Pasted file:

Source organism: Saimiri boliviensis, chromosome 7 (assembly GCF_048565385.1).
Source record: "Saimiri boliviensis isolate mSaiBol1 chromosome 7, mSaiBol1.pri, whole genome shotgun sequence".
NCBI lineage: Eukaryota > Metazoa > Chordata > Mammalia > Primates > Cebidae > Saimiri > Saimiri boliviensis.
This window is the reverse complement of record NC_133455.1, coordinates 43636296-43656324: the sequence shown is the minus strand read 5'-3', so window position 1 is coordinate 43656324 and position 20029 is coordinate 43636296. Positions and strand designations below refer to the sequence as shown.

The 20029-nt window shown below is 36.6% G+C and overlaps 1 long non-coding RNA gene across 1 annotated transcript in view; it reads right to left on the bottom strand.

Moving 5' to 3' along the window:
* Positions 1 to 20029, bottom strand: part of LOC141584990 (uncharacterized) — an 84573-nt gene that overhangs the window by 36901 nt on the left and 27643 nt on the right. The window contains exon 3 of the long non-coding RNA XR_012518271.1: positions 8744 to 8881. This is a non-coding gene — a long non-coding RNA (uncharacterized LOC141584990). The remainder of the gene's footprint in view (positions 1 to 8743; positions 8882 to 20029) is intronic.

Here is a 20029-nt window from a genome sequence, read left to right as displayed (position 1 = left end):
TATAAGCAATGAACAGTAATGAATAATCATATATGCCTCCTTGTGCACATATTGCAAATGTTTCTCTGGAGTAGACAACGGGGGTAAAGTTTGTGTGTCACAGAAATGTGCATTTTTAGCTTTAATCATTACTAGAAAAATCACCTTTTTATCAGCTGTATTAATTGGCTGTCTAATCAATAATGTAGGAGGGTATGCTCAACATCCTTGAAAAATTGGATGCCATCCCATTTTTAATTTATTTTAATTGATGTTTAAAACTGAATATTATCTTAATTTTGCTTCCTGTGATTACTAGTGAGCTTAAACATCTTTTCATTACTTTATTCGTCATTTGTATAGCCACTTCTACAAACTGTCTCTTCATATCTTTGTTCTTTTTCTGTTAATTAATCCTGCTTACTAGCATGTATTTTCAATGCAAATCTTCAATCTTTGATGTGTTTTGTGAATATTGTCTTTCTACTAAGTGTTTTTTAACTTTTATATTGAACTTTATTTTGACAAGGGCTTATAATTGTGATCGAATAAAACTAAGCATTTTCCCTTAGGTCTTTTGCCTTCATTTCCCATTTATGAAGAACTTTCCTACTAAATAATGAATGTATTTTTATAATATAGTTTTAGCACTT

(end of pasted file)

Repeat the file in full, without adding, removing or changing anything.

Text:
Source organism: Saimiri boliviensis, chromosome 7 (assembly GCF_048565385.1).
Source record: "Saimiri boliviensis isolate mSaiBol1 chromosome 7, mSaiBol1.pri, whole genome shotgun sequence".
NCBI lineage: Eukaryota > Metazoa > Chordata > Mammalia > Primates > Cebidae > Saimiri > Saimiri boliviensis.
This window is the reverse complement of record NC_133455.1, coordinates 43636296-43656324: the sequence shown is the minus strand read 5'-3', so window position 1 is coordinate 43656324 and position 20029 is coordinate 43636296. Positions and strand designations below refer to the sequence as shown.

The 20029-nt window shown below is 36.6% G+C and overlaps 1 long non-coding RNA gene across 1 annotated transcript in view; it reads right to left on the bottom strand.

Moving 5' to 3' along the window:
* Positions 1 to 20029, bottom strand: part of LOC141584990 (uncharacterized) — an 84573-nt gene that overhangs the window by 36901 nt on the left and 27643 nt on the right. The window contains exon 3 of the long non-coding RNA XR_012518271.1: positions 8744 to 8881. This is a non-coding gene — a long non-coding RNA (uncharacterized LOC141584990). The remainder of the gene's footprint in view (positions 1 to 8743; positions 8882 to 20029) is intronic.

Here is a 20029-nt window from a genome sequence, read left to right as displayed (position 1 = left end):
TATAAGCAATGAACAGTAATGAATAATCATATATGCCTCCTTGTGCACATATTGCAAATGTTTCTCTGGAGTAGACAACGGGGGTAAAGTTTGTGTGTCACAGAAATGTGCATTTTTAGCTTTAATCATTACTAGAAAAATCACCTTTTTATCAGCTGTATTAATTGGCTGTCTAATCAATAATGTAGGAGGGTATGCTCAACATCCTTGAAAAATTGGATGCCATCCCATTTTTAATTTATTTTAATTGATGTTTAAAACTGAATATTATCTTAATTTTGCTTCCTGTGATTACTAGTGAGCTTAAACATCTTTTCATTACTTTATTCGTCATTTGTATAGCCACTTCTACAAACTGTCTCTTCATATCTTTGTTCTTTTTCTGTTAATTAATCCTGCTTACTAGCATGTATTTTCAATGCAAATCTTCAATCTTTGATGTGTTTTGTGAATATTGTCTTTCTACTAAGTGTTTTTTAACTTTTATATTGAACTTTATTTTGACAAGGGCTTATAATTGTGATCGAATAAAACTAAGCATTTTCCCTTAGGTCTTTTGCCTTCATTTCCCATTTATGAAGAACTTTCCTACTAAATAATGAATGTATTTTTATAATATAGTTTTAGCACTT